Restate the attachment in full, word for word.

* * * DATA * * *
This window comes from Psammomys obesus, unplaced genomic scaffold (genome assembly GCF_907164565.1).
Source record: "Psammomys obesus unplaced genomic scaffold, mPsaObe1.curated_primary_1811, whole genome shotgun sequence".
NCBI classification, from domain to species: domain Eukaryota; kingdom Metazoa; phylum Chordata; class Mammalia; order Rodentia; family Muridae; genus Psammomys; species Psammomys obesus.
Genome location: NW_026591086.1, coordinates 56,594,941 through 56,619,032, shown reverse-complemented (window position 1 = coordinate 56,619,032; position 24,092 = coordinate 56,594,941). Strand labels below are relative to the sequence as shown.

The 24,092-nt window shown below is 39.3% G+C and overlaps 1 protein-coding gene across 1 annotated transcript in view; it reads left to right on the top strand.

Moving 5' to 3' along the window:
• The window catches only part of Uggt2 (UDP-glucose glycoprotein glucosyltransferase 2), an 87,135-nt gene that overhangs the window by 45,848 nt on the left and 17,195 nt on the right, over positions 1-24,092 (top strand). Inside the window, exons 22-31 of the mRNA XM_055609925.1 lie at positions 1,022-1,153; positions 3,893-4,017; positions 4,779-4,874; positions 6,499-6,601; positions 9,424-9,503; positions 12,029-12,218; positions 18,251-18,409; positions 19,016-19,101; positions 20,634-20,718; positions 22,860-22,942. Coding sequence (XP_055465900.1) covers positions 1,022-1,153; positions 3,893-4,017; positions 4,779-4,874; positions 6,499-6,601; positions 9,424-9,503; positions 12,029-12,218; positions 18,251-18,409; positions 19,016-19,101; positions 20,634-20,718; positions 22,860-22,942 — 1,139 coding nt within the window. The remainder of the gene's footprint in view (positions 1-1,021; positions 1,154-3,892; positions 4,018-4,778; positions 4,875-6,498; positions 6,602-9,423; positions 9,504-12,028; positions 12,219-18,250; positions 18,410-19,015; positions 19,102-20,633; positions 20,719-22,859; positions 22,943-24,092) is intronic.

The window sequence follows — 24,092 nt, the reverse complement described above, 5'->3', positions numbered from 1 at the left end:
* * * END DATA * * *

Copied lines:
This window comes from Psammomys obesus, unplaced genomic scaffold (genome assembly GCF_907164565.1).
Source record: "Psammomys obesus unplaced genomic scaffold, mPsaObe1.curated_primary_1811, whole genome shotgun sequence".
NCBI classification, from domain to species: domain Eukaryota; kingdom Metazoa; phylum Chordata; class Mammalia; order Rodentia; family Muridae; genus Psammomys; species Psammomys obesus.
Genome location: NW_026591086.1, coordinates 56,594,941 through 56,619,032, shown reverse-complemented (window position 1 = coordinate 56,619,032; position 24,092 = coordinate 56,594,941). Strand labels below are relative to the sequence as shown.

The 24,092-nt window shown below is 39.3% G+C and overlaps 1 protein-coding gene across 1 annotated transcript in view; it reads left to right on the top strand.

Moving 5' to 3' along the window:
• The window catches only part of Uggt2 (UDP-glucose glycoprotein glucosyltransferase 2), an 87,135-nt gene that overhangs the window by 45,848 nt on the left and 17,195 nt on the right, over positions 1-24,092 (top strand). Inside the window, exons 22-31 of the mRNA XM_055609925.1 lie at positions 1,022-1,153; positions 3,893-4,017; positions 4,779-4,874; positions 6,499-6,601; positions 9,424-9,503; positions 12,029-12,218; positions 18,251-18,409; positions 19,016-19,101; positions 20,634-20,718; positions 22,860-22,942. Coding sequence (XP_055465900.1) covers positions 1,022-1,153; positions 3,893-4,017; positions 4,779-4,874; positions 6,499-6,601; positions 9,424-9,503; positions 12,029-12,218; positions 18,251-18,409; positions 19,016-19,101; positions 20,634-20,718; positions 22,860-22,942 — 1,139 coding nt within the window. The remainder of the gene's footprint in view (positions 1-1,021; positions 1,154-3,892; positions 4,018-4,778; positions 4,875-6,498; positions 6,602-9,423; positions 9,504-12,028; positions 12,219-18,250; positions 18,410-19,015; positions 19,102-20,633; positions 20,719-22,859; positions 22,943-24,092) is intronic.

The window sequence follows — 24,092 nt, the reverse complement described above, 5'->3', positions numbered from 1 at the left end: